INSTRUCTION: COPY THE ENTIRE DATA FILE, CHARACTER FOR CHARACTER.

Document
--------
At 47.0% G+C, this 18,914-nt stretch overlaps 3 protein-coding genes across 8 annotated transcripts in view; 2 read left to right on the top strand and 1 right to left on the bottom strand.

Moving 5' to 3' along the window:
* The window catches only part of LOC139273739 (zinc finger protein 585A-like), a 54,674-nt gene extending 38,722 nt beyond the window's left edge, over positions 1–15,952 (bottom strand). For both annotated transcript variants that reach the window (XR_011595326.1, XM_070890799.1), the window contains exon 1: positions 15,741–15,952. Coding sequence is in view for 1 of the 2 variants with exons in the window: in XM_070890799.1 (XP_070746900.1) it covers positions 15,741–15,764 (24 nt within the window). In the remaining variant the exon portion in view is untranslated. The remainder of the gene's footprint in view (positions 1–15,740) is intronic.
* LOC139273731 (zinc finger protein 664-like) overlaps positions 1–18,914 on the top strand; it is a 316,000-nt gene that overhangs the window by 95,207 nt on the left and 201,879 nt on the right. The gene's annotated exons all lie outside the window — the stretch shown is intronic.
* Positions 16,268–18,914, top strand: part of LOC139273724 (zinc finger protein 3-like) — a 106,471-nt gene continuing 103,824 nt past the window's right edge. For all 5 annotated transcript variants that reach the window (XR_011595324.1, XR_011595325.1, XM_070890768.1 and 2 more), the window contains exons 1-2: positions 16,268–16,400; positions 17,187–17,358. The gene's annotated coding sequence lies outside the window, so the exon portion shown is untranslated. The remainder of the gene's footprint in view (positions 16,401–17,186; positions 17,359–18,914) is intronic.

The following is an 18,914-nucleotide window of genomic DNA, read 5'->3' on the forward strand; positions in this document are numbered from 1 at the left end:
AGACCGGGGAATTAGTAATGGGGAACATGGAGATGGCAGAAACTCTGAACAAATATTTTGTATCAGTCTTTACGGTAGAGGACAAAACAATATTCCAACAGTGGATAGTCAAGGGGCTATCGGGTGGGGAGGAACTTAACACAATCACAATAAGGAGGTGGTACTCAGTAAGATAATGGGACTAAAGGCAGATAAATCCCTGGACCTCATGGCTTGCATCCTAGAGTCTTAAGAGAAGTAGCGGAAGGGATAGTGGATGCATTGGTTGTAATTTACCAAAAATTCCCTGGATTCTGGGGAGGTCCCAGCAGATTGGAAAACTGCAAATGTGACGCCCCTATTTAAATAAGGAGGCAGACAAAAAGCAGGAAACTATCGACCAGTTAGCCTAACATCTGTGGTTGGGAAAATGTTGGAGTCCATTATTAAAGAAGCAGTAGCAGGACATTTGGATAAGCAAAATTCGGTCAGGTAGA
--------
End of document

At 47.0% G+C, this 18,914-nt stretch overlaps 3 protein-coding genes across 8 annotated transcripts in view; 2 read left to right on the top strand and 1 right to left on the bottom strand.

Moving 5' to 3' along the window:
* The window catches only part of LOC139273739 (zinc finger protein 585A-like), a 54,674-nt gene extending 38,722 nt beyond the window's left edge, over positions 1–15,952 (bottom strand). For both annotated transcript variants that reach the window (XR_011595326.1, XM_070890799.1), the window contains exon 1: positions 15,741–15,952. Coding sequence is in view for 1 of the 2 variants with exons in the window: in XM_070890799.1 (XP_070746900.1) it covers positions 15,741–15,764 (24 nt within the window). In the remaining variant the exon portion in view is untranslated. The remainder of the gene's footprint in view (positions 1–15,740) is intronic.
* LOC139273731 (zinc finger protein 664-like) overlaps positions 1–18,914 on the top strand; it is a 316,000-nt gene that overhangs the window by 95,207 nt on the left and 201,879 nt on the right. The gene's annotated exons all lie outside the window — the stretch shown is intronic.
* Positions 16,268–18,914, top strand: part of LOC139273724 (zinc finger protein 3-like) — a 106,471-nt gene continuing 103,824 nt past the window's right edge. For all 5 annotated transcript variants that reach the window (XR_011595324.1, XR_011595325.1, XM_070890768.1 and 2 more), the window contains exons 1-2: positions 16,268–16,400; positions 17,187–17,358. The gene's annotated coding sequence lies outside the window, so the exon portion shown is untranslated. The remainder of the gene's footprint in view (positions 16,401–17,186; positions 17,359–18,914) is intronic.

The following is an 18,914-nucleotide window of genomic DNA, read 5'->3' on the forward strand; positions in this document are numbered from 1 at the left end:
AGACCGGGGAATTAGTAATGGGGAACATGGAGATGGCAGAAACTCTGAACAAATATTTTGTATCAGTCTTTACGGTAGAGGACAAAACAATATTCCAACAGTGGATAGTCAAGGGGCTATCGGGTGGGGAGGAACTTAACACAATCACAATAAGGAGGTGGTACTCAGTAAGATAATGGGACTAAAGGCAGATAAATCCCTGGACCTCATGGCTTGCATCCTAGAGTCTTAAGAGAAGTAGCGGAAGGGATAGTGGATGCATTGGTTGTAATTTACCAAAAATTCCCTGGATTCTGGGGAGGTCCCAGCAGATTGGAAAACTGCAAATGTGACGCCCCTATTTAAATAAGGAGGCAGACAAAAAGCAGGAAACTATCGACCAGTTAGCCTAACATCTGTGGTTGGGAAAATGTTGGAGTCCATTATTAAAGAAGCAGTAGCAGGACATTTGGATAAGCAAAATTCGGTCAGGTAGA